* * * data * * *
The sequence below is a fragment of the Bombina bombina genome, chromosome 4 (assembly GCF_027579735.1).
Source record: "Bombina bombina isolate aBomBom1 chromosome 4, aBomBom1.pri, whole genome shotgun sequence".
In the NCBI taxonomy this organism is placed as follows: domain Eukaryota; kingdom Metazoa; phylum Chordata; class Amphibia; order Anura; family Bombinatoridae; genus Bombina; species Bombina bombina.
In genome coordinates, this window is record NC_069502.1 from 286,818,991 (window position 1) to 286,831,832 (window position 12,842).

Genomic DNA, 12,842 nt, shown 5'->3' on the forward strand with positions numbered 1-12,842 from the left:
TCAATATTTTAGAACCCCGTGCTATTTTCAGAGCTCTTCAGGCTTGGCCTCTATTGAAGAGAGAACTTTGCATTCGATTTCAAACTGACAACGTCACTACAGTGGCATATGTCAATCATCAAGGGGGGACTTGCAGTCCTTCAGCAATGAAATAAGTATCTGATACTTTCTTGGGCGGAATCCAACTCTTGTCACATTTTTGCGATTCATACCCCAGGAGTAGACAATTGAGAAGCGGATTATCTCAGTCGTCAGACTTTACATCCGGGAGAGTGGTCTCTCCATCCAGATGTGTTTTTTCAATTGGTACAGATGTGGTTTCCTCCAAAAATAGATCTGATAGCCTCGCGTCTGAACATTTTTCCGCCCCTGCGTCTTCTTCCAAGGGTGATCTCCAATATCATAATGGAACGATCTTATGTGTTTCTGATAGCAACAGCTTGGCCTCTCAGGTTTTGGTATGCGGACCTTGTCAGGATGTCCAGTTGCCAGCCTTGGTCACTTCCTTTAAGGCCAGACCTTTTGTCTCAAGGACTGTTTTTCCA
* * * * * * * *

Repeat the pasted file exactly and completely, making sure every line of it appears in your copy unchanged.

The sequence below is a fragment of the Bombina bombina genome, chromosome 4 (assembly GCF_027579735.1).
Source record: "Bombina bombina isolate aBomBom1 chromosome 4, aBomBom1.pri, whole genome shotgun sequence".
In the NCBI taxonomy this organism is placed as follows: domain Eukaryota; kingdom Metazoa; phylum Chordata; class Amphibia; order Anura; family Bombinatoridae; genus Bombina; species Bombina bombina.
In genome coordinates, this window is record NC_069502.1 from 286,818,991 (window position 1) to 286,831,832 (window position 12,842).

Genomic DNA, 12,842 nt, shown 5'->3' on the forward strand with positions numbered 1-12,842 from the left:
TCAATATTTTAGAACCCCGTGCTATTTTCAGAGCTCTTCAGGCTTGGCCTCTATTGAAGAGAGAACTTTGCATTCGATTTCAAACTGACAACGTCACTACAGTGGCATATGTCAATCATCAAGGGGGGACTTGCAGTCCTTCAGCAATGAAATAAGTATCTGATACTTTCTTGGGCGGAATCCAACTCTTGTCACATTTTTGCGATTCATACCCCAGGAGTAGACAATTGAGAAGCGGATTATCTCAGTCGTCAGACTTTACATCCGGGAGAGTGGTCTCTCCATCCAGATGTGTTTTTTCAATTGGTACAGATGTGGTTTCCTCCAAAAATAGATCTGATAGCCTCGCGTCTGAACATTTTTCCGCCCCTGCGTCTTCTTCCAAGGGTGATCTCCAATATCATAATGGAACGATCTTATGTGTTTCTGATAGCAACAGCTTGGCCTCTCAGGTTTTGGTATGCGGACCTTGTCAGGATGTCCAGTTGCCAGCCTTGGTCACTTCCTTTAAGGCCAGACCTTTTGTCTCAAGGACTGTTTTTCCA